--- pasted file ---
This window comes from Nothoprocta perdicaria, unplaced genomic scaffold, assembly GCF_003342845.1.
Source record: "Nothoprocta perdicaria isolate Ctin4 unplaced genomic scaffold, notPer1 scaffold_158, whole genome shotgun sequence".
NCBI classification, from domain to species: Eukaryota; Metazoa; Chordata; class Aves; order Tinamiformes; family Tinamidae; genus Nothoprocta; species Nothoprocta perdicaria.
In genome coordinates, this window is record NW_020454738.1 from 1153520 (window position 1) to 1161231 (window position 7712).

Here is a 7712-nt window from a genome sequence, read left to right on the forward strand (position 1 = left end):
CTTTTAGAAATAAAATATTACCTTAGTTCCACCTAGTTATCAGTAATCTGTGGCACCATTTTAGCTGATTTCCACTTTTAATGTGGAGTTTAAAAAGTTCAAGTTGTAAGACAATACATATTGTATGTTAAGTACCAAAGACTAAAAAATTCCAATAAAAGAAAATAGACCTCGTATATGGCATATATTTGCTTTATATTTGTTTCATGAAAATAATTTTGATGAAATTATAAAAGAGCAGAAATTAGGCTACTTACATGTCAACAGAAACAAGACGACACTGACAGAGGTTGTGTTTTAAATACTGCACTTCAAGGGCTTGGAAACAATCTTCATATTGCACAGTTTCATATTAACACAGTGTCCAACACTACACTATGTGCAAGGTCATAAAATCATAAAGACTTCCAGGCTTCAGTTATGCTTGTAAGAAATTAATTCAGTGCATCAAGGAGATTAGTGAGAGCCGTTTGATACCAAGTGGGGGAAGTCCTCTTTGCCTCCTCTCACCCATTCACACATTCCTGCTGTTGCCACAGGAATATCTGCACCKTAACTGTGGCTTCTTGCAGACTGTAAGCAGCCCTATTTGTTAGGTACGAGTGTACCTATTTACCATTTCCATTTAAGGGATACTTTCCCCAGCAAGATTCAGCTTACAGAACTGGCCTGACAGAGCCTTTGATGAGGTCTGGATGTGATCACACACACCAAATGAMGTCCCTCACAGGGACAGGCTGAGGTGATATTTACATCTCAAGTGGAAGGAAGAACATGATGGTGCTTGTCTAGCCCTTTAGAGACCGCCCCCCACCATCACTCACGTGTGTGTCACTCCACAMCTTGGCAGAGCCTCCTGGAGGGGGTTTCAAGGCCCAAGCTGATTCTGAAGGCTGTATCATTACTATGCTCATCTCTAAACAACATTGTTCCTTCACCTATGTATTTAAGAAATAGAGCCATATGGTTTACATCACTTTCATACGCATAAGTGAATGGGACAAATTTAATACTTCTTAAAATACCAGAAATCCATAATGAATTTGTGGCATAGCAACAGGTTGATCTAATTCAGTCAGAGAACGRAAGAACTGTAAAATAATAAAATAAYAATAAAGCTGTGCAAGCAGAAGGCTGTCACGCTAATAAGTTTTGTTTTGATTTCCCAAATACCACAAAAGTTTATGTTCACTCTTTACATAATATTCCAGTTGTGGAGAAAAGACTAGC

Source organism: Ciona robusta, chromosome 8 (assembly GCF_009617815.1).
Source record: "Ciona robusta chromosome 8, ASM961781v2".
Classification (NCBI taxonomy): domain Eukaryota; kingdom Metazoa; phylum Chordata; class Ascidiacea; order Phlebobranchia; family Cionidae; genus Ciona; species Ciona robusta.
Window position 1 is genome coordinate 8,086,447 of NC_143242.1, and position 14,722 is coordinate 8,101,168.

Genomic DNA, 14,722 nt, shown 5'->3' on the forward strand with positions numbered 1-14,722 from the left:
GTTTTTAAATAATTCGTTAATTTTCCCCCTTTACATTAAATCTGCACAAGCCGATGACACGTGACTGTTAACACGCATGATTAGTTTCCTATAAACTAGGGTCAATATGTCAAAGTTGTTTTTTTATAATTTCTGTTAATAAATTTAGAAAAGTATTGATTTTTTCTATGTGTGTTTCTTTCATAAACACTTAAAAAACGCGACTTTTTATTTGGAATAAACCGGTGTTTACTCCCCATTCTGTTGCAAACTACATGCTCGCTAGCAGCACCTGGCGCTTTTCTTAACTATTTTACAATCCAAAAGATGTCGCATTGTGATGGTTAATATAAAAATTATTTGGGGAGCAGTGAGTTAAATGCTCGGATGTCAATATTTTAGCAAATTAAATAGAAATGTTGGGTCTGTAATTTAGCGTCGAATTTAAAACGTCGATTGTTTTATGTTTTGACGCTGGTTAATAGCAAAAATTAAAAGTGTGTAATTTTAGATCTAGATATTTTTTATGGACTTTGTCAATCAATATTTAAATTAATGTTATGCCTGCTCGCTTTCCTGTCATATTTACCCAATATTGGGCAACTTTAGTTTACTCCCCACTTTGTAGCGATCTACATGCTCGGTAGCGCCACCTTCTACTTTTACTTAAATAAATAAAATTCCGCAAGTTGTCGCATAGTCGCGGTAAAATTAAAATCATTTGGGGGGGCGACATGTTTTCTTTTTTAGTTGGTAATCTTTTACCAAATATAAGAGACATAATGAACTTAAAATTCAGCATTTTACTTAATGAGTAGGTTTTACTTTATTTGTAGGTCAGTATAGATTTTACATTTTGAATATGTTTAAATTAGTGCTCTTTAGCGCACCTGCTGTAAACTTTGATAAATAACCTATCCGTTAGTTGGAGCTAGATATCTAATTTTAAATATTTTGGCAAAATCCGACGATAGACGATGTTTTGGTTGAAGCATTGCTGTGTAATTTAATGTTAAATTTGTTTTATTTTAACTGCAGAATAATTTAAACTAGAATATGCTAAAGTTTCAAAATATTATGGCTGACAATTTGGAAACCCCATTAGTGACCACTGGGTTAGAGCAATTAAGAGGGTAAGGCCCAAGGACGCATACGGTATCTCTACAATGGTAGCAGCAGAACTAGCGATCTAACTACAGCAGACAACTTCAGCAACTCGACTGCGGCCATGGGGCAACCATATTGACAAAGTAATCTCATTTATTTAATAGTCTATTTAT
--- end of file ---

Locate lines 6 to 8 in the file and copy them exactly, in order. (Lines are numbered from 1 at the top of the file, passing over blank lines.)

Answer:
CTTTTAGAAATAAAATATTACCTTAGTTCCACCTAGTTATCAGTAATCTGTGGCACCATTTTAGCTGATTTCCACTTTTAATGTGGAGTTTAAAAAGTTCAAGTTGTAAGACAATACATATTGTATGTTAAGTACCAAAGACTAAAAAATTCCAATAAAAGAAAATAGACCTCGTATATGGCATATATTTGCTTTATATTTGTTTCATGAAAATAATTTTGATGAAATTATAAAAGAGCAGAAATTAGGCTACTTACATGTCAACAGAAACAAGACGACACTGACAGAGGTTGTGTTTTAAATACTGCACTTCAAGGGCTTGGAAACAATCTTCATATTGCACAGTTTCATATTAACACAGTGTCCAACACTACACTATGTGCAAGGTCATAAAATCATAAAGACTTCCAGGCTTCAGTTATGCTTGTAAGAAATTAATTCAGTGCATCAAGGAGATTAGTGAGAGCCGTTTGATACCAAGTGGGGGAAGTCCTCTTTGCCTCCTCTCACCCATTCACACATTCCTGCTGTTGCCACAGGAATATCTGCACCKTAACTGTGGCTTCTTGCAGACTGTAAGCAGCCCTATTTGTTAGGTACGAGTGTACCTATTTACCATTTCCATTTAAGGGATACTTTCCCCAGCAAGATTCAGCTTACAGAACTGGCCTGACAGAGCCTTTGATGAGGTCTGGATGTGATCACACACACCAAATGAMGTCCCTCACAGGGACAGGCTGAGGTGATATTTACATCTCAAGTGGAAGGAAGAACATGATGGTGCTTGTCTAGCCCTTTAGAGACCGCCCCCCACCATCACTCACGTGTGTGTCACTCCACAMCTTGGCAGAGCCTCCTGGAGGGGGTTTCAAGGCCCAAGCTGATTCTGAAGGCTGTATCATTACTATGCTCATCTCTAAACAACATTGTTCCTTCACCTATGTATTTAAGAAATAGAGCCATATGGTTTACATCACTTTCATACGCATAAGTGAATGGGACAAATTTAATACTTCTTAAAATACCAGAAATCCATAATGAATTTGTGGCATAGCAACAGGTTGATCTAATTCAGTCAGAGAACGRAAGAACTGTAAAATAATAAAATAAYAATAAAGCTGTGCAAGCAGAAGGCTGTCACGCTAATAAGTTTTGTTTTGATTTCCCAAATACCACAAAAGTTTATGTTCACTCTTTACATAATATTCCAGTTGTGGAGAAAAGACTAGC

Source organism: Ciona robusta, chromosome 8 (assembly GCF_009617815.1).
Source record: "Ciona robusta chromosome 8, ASM961781v2".